translated and edited by Brett Larner
Arata Fujiwara, 28, the runner-up at February's Tokyo Marathon and a member of last summer's World Championships marathon squad, quit his position and job with the JR Higashi Nihon jitsugyodan corporate team on March 31. As of April 1 Fujiwara is no longer part of the jitsugyodan system and will instead pursue his hopes of a successful running career as an independent. Athletes such as 400 m hurdler Dai Tamesue (APF) train and compete without a coach or team, but in the distance running world it is an unheard-of move for a competitive athlete to go independent.
According to JR East Japan head coach Tetsuji Iwase, Fujiwara is very strongly motivated to pursue his own route to the London Olympics. "Over the last six months we tried to persuade him to stay, but he told us, ' It has been my dream to try to do it this way since I was a high school student,'" said Iwase. "His mind was made up."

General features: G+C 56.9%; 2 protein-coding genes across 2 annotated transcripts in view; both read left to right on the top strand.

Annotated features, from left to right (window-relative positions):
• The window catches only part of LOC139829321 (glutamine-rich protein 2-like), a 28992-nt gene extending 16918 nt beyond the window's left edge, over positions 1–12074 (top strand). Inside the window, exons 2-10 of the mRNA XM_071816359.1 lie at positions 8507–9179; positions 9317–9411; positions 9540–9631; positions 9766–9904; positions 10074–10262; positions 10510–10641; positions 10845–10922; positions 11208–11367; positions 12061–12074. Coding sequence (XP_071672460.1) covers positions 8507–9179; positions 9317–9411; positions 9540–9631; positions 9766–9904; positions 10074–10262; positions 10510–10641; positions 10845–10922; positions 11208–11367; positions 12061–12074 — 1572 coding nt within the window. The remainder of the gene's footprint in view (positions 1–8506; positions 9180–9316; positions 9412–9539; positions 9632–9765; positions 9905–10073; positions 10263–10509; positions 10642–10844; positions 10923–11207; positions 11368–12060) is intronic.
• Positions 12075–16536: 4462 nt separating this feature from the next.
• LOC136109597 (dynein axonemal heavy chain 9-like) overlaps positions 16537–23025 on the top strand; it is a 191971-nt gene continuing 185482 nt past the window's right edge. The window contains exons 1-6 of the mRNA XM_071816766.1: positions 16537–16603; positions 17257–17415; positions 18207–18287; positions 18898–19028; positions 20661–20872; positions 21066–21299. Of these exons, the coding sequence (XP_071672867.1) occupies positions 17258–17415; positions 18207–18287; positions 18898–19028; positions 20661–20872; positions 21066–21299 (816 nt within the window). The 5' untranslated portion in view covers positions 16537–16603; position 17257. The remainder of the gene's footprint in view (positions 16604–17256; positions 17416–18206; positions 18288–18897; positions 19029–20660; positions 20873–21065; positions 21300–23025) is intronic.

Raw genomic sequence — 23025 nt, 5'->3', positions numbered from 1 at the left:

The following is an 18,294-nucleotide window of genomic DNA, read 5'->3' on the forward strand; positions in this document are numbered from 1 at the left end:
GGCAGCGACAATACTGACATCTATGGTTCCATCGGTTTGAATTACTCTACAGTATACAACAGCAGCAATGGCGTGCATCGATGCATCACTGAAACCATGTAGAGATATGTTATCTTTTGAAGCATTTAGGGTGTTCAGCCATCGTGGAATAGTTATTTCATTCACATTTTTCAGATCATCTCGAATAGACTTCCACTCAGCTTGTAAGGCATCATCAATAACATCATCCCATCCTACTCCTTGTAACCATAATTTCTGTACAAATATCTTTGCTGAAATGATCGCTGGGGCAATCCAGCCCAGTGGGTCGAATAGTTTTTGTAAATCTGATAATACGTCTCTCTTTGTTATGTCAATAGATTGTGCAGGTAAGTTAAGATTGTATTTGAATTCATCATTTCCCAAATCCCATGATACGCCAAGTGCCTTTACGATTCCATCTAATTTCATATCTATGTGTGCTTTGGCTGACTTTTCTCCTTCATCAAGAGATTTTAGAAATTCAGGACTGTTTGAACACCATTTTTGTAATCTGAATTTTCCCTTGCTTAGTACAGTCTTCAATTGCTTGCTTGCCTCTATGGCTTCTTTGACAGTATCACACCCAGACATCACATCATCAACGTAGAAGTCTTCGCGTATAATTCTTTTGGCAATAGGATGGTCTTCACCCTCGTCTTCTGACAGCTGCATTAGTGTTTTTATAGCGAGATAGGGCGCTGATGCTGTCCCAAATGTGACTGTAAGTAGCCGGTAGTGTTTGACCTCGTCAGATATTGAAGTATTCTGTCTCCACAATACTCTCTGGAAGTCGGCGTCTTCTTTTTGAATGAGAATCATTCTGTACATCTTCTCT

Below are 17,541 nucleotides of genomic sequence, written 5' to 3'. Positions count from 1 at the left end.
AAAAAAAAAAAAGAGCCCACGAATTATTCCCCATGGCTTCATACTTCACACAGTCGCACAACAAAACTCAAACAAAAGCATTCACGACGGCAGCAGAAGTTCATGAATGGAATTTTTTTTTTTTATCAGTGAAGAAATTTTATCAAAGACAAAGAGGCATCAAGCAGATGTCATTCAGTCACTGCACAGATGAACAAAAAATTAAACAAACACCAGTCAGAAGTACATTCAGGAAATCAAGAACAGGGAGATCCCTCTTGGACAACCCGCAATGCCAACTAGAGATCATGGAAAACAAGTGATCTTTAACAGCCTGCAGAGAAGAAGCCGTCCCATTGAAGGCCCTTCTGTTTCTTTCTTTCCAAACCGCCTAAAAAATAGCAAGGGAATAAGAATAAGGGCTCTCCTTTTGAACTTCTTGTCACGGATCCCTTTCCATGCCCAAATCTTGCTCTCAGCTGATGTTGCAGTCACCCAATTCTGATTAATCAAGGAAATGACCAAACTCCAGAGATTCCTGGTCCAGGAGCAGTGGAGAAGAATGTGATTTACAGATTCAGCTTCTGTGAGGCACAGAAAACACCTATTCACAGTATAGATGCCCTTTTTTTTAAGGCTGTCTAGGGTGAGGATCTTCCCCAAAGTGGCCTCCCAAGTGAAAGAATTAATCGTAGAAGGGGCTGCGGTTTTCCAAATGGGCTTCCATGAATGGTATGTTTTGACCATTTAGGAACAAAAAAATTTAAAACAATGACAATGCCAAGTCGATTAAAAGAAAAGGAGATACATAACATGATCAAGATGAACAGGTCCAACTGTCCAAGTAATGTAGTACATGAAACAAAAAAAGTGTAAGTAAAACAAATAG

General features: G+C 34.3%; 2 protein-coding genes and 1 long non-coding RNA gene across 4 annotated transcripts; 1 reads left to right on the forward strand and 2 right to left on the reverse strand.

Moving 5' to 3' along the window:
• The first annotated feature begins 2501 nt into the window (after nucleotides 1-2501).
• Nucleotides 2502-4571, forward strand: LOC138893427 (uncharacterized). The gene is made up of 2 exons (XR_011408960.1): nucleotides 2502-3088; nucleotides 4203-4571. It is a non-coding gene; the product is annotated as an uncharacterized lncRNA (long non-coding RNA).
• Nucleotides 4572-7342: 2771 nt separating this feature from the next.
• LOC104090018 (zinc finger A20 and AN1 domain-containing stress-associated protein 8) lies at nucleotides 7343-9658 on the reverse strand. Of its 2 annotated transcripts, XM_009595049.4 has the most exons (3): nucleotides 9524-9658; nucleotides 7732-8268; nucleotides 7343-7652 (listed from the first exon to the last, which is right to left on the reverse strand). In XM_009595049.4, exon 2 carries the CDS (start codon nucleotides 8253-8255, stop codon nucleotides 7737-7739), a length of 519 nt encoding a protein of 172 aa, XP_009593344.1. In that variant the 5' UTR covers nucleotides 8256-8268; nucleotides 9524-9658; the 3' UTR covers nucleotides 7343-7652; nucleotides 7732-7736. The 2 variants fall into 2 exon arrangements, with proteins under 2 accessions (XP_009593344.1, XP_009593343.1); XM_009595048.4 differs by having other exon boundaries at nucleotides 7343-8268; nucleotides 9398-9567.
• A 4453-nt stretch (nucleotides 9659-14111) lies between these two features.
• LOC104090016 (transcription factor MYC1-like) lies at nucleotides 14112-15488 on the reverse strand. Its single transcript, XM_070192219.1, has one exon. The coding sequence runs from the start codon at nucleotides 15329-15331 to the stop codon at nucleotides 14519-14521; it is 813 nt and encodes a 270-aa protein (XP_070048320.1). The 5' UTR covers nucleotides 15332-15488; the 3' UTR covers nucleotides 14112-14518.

Born in Nagasaki and a graduate of Isahaya High School and Takushoku University before joining the jitsugyodan system at JR Higashi Nihon, Fujiwara ran 2:08:40 to finish 2nd at the 2008 Tokyo Marathon, earning a spot as the alternate on the Beijing Olympics team.
Translator's note: This is big news. As far as we are aware, Fujiwara is the first Japanese man ever to make this kind of move at the peak of his marathoning career. To the best of our knowledge Naoko Takahashi, the Sydney Olympics marathon gold medalist and the first woman ever to break 2:20, is the only precedent in Japanese women's marathoning for a runner going independent. Team Shiseido head coach Manabu Kawagoe left with four of his top women in 2007 to form the Second Wind club team. In his extensive, exclusive two-part interview with JRN published in the February and March issues of JRNPremium, Fujiwara talked about his hopes for the future post-March 31.